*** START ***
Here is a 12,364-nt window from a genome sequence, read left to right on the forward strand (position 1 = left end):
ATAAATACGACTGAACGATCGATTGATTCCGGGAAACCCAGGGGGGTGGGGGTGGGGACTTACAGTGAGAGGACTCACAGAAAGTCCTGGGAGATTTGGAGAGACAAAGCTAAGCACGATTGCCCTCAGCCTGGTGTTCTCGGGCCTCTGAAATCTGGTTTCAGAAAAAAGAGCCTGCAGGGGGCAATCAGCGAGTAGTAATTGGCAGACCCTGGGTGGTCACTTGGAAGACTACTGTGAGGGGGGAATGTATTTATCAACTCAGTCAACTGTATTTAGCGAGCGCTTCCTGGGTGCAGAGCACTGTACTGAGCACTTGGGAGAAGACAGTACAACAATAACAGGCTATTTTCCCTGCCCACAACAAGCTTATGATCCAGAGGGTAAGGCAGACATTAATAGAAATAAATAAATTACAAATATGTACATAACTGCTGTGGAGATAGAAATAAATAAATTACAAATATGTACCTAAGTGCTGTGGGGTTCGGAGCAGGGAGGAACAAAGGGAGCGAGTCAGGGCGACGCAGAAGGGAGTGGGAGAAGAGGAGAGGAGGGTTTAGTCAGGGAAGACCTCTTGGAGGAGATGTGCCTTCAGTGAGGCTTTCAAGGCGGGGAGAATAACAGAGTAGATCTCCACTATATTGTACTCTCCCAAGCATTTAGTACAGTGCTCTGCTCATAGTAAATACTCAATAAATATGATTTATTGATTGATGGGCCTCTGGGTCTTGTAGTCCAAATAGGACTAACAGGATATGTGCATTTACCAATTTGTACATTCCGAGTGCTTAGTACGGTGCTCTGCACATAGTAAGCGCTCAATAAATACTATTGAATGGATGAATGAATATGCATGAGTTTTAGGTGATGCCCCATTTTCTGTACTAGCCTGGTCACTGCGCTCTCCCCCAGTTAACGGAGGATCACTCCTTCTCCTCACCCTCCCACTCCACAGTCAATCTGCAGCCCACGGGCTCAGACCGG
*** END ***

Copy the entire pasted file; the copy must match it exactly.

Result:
Here is a 12,364-nt window from a genome sequence, read left to right on the forward strand (position 1 = left end):
ATAAATACGACTGAACGATCGATTGATTCCGGGAAACCCAGGGGGGTGGGGGTGGGGACTTACAGTGAGAGGACTCACAGAAAGTCCTGGGAGATTTGGAGAGACAAAGCTAAGCACGATTGCCCTCAGCCTGGTGTTCTCGGGCCTCTGAAATCTGGTTTCAGAAAAAAGAGCCTGCAGGGGGCAATCAGCGAGTAGTAATTGGCAGACCCTGGGTGGTCACTTGGAAGACTACTGTGAGGGGGGAATGTATTTATCAACTCAGTCAACTGTATTTAGCGAGCGCTTCCTGGGTGCAGAGCACTGTACTGAGCACTTGGGAGAAGACAGTACAACAATAACAGGCTATTTTCCCTGCCCACAACAAGCTTATGATCCAGAGGGTAAGGCAGACATTAATAGAAATAAATAAATTACAAATATGTACATAACTGCTGTGGAGATAGAAATAAATAAATTACAAATATGTACCTAAGTGCTGTGGGGTTCGGAGCAGGGAGGAACAAAGGGAGCGAGTCAGGGCGACGCAGAAGGGAGTGGGAGAAGAGGAGAGGAGGGTTTAGTCAGGGAAGACCTCTTGGAGGAGATGTGCCTTCAGTGAGGCTTTCAAGGCGGGGAGAATAACAGAGTAGATCTCCACTATATTGTACTCTCCCAAGCATTTAGTACAGTGCTCTGCTCATAGTAAATACTCAATAAATATGATTTATTGATTGATGGGCCTCTGGGTCTTGTAGTCCAAATAGGACTAACAGGATATGTGCATTTACCAATTTGTACATTCCGAGTGCTTAGTACGGTGCTCTGCACATAGTAAGCGCTCAATAAATACTATTGAATGGATGAATGAATATGCATGAGTTTTAGGTGATGCCCCATTTTCTGTACTAGCCTGGTCACTGCGCTCTCCCCCAGTTAACGGAGGATCACTCCTTCTCCTCACCCTCCCACTCCACAGTCAATCTGCAGCCCACGGGCTCAGACCGG